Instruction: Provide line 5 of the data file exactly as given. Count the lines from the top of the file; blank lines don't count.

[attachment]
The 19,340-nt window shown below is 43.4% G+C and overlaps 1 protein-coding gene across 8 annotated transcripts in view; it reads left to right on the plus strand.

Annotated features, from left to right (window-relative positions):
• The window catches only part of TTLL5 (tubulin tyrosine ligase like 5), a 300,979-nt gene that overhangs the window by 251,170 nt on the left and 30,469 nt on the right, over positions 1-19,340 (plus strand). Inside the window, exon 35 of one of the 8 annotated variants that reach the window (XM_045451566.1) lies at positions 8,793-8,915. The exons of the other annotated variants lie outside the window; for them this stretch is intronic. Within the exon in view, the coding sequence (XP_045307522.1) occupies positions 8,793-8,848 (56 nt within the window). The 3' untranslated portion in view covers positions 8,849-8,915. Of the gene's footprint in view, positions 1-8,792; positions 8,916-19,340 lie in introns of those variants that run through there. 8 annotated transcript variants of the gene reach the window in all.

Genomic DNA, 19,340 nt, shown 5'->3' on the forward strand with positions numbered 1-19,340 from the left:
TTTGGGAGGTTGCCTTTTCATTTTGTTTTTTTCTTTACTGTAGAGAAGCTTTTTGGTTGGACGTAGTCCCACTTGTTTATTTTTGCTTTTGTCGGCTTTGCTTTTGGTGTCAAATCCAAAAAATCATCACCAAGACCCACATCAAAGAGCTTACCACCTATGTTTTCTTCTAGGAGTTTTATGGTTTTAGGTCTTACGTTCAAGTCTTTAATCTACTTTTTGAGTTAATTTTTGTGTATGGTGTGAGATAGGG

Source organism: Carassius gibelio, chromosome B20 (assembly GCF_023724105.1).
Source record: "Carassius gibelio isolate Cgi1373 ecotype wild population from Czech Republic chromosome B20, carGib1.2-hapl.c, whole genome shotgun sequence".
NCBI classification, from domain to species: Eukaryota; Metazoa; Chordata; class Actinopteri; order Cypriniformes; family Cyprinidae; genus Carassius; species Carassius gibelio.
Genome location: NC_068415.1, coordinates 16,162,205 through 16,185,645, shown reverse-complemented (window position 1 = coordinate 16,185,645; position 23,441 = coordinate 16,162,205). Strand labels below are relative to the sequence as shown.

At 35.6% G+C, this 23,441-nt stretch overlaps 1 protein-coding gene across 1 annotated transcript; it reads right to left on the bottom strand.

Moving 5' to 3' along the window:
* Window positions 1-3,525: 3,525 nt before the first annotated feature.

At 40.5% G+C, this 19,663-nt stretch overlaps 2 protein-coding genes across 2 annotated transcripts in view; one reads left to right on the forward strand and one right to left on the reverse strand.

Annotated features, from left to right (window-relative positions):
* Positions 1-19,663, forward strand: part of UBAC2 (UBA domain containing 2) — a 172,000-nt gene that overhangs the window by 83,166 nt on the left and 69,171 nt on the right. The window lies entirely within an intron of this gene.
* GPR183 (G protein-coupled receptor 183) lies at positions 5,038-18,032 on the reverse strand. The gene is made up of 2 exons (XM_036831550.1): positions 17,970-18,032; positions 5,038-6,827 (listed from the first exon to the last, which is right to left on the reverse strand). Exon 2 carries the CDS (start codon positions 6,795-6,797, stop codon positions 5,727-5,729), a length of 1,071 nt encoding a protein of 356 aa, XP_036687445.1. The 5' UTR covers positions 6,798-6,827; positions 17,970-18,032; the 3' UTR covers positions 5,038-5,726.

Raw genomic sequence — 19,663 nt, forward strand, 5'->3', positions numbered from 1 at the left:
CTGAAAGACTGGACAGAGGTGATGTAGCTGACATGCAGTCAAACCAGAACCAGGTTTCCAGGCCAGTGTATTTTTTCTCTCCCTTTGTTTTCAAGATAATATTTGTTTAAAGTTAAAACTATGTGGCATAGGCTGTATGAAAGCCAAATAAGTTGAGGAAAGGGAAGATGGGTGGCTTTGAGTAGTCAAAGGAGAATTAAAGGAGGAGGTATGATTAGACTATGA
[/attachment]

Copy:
TTTGGGAGGTTGCCTTTTCATTTTGTTTTTTTCTTTACTGTAGAGAAGCTTTTTGGTTGGACGTAGTCCCACTTGTTTATTTTTGCTTTTGTCGGCTTTGCTTTTGGTGTCAAATCCAAAAAATCATCACCAAGACCCACATCAAAGAGCTTACCACCTATGTTTTCTTCTAGGAGTTTTATGGTTTTAGGTCTTACGTTCAAGTCTTTAATCTACTTTTTGAGTTAATTTTTGTGTATGGTGTGAGATAGGG